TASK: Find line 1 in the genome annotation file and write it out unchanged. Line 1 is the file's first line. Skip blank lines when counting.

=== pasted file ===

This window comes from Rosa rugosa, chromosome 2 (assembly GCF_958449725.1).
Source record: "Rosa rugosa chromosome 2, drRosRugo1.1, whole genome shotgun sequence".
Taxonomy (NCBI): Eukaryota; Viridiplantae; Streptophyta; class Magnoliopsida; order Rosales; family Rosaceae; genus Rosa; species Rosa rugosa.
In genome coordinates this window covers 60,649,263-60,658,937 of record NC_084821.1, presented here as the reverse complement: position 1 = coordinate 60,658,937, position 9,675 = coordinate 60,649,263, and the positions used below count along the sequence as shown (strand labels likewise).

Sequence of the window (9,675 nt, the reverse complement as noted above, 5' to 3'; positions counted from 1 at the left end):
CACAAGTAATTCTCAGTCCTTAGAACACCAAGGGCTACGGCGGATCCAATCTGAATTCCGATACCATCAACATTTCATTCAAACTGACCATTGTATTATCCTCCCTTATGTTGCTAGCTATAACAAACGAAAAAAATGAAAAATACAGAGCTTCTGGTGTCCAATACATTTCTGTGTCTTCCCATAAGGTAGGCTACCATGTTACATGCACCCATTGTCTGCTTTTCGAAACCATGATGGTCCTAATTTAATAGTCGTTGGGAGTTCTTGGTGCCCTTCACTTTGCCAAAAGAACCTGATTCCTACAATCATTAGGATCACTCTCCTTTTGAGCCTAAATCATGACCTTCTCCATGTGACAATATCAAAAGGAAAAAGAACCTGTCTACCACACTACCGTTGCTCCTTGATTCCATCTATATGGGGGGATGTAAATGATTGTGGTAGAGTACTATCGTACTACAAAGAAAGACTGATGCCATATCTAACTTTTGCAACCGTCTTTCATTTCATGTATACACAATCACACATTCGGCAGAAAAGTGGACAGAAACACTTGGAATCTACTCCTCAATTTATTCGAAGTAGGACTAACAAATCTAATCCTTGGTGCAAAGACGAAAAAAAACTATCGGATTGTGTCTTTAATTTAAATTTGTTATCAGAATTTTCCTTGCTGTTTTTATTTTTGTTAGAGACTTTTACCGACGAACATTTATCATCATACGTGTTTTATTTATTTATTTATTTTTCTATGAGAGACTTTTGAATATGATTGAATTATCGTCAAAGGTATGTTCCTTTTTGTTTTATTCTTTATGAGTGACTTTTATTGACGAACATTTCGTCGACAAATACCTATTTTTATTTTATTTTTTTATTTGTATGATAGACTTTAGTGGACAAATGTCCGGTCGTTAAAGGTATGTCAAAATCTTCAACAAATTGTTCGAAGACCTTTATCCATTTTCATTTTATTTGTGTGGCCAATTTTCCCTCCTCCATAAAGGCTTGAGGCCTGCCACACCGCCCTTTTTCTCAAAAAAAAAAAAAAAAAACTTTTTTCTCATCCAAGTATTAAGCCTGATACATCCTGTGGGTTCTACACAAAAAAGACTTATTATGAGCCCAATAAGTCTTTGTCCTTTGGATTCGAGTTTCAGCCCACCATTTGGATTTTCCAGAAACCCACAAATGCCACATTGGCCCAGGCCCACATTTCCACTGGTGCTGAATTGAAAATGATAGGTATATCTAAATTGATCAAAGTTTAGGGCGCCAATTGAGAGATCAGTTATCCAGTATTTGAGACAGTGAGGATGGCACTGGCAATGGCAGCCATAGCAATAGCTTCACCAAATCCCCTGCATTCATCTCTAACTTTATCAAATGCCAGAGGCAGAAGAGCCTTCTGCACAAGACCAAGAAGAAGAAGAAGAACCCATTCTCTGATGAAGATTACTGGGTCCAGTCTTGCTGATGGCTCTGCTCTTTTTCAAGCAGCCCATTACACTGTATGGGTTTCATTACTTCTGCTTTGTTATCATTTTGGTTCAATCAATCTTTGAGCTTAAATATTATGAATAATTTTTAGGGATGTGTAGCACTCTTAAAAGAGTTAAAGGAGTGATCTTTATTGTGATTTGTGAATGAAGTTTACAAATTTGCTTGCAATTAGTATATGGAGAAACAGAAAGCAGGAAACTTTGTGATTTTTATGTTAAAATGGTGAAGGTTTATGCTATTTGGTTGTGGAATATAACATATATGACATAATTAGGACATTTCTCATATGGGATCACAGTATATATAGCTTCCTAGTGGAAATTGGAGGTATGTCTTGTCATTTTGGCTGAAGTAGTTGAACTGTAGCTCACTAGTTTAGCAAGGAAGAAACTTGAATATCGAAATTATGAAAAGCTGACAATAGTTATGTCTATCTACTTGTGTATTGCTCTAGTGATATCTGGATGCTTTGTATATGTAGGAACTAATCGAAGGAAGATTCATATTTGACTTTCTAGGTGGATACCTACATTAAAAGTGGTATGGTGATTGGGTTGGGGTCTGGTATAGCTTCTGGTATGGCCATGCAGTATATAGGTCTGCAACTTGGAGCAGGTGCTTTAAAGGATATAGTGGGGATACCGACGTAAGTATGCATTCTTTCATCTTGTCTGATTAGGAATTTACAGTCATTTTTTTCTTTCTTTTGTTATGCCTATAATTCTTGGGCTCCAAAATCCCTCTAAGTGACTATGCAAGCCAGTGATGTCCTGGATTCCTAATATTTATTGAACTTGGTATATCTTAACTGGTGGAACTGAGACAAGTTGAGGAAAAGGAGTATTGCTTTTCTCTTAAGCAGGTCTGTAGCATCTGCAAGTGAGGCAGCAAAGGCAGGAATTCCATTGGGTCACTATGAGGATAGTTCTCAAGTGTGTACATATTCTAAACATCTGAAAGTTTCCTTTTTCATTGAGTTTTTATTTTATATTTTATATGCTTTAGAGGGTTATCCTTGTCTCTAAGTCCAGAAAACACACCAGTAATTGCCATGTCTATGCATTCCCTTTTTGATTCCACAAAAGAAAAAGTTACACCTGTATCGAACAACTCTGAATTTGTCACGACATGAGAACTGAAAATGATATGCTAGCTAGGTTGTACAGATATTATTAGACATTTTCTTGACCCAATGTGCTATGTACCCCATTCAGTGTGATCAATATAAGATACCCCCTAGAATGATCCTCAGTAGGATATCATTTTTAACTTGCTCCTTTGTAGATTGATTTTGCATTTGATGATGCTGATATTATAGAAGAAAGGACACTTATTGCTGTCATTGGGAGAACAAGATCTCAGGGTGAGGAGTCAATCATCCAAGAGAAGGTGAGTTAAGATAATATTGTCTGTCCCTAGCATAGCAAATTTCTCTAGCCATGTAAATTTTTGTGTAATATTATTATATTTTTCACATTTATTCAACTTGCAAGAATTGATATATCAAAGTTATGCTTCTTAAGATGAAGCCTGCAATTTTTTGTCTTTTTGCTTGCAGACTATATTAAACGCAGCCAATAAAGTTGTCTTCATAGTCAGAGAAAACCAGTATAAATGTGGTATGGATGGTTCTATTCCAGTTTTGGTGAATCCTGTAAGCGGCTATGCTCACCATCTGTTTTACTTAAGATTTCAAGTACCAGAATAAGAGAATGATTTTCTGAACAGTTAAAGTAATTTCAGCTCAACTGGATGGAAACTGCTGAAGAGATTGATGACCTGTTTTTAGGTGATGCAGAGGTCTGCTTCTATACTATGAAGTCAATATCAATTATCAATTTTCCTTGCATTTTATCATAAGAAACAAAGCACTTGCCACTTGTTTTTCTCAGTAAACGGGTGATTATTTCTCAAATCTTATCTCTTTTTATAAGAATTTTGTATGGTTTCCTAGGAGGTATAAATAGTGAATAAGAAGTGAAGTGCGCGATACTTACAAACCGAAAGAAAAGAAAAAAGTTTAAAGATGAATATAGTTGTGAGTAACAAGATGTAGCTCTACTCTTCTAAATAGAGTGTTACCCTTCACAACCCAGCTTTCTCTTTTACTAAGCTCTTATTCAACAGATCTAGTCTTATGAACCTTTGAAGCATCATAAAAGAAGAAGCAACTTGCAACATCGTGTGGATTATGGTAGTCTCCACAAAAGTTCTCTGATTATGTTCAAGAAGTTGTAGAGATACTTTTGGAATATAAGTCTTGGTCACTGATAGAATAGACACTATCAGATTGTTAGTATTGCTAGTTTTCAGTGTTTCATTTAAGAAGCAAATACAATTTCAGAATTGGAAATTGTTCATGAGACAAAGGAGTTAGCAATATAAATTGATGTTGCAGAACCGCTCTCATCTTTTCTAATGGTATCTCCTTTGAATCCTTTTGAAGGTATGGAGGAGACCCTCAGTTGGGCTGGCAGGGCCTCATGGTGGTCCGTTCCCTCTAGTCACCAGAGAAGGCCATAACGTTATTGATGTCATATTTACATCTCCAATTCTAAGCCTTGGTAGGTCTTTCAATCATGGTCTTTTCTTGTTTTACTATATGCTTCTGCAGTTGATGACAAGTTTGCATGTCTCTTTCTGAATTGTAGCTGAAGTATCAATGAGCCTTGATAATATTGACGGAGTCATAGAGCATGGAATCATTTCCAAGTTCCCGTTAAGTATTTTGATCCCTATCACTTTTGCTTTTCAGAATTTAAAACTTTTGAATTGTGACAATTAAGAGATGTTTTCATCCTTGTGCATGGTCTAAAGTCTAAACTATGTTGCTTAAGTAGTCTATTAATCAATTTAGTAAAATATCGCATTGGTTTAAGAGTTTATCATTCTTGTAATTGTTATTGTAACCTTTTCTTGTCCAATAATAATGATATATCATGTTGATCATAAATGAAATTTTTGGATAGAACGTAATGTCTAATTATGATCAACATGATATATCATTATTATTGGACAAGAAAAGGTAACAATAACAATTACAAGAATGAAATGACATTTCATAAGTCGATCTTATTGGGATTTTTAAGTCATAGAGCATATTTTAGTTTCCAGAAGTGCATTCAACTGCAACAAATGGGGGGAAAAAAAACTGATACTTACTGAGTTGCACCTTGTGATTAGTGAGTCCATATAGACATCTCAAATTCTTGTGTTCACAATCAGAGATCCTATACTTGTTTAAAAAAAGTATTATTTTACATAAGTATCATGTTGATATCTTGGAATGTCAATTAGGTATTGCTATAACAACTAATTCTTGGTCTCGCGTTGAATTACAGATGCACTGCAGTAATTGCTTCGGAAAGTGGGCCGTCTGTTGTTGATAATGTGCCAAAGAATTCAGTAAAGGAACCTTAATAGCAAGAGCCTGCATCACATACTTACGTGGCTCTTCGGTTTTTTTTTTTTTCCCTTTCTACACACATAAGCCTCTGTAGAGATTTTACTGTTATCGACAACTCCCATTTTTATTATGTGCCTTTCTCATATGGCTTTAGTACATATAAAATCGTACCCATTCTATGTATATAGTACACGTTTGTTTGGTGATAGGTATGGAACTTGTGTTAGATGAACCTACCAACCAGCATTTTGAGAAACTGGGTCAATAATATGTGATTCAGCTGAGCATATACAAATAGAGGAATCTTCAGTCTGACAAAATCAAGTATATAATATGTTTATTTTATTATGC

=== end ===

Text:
This window comes from Rosa rugosa, chromosome 2 (assembly GCF_958449725.1).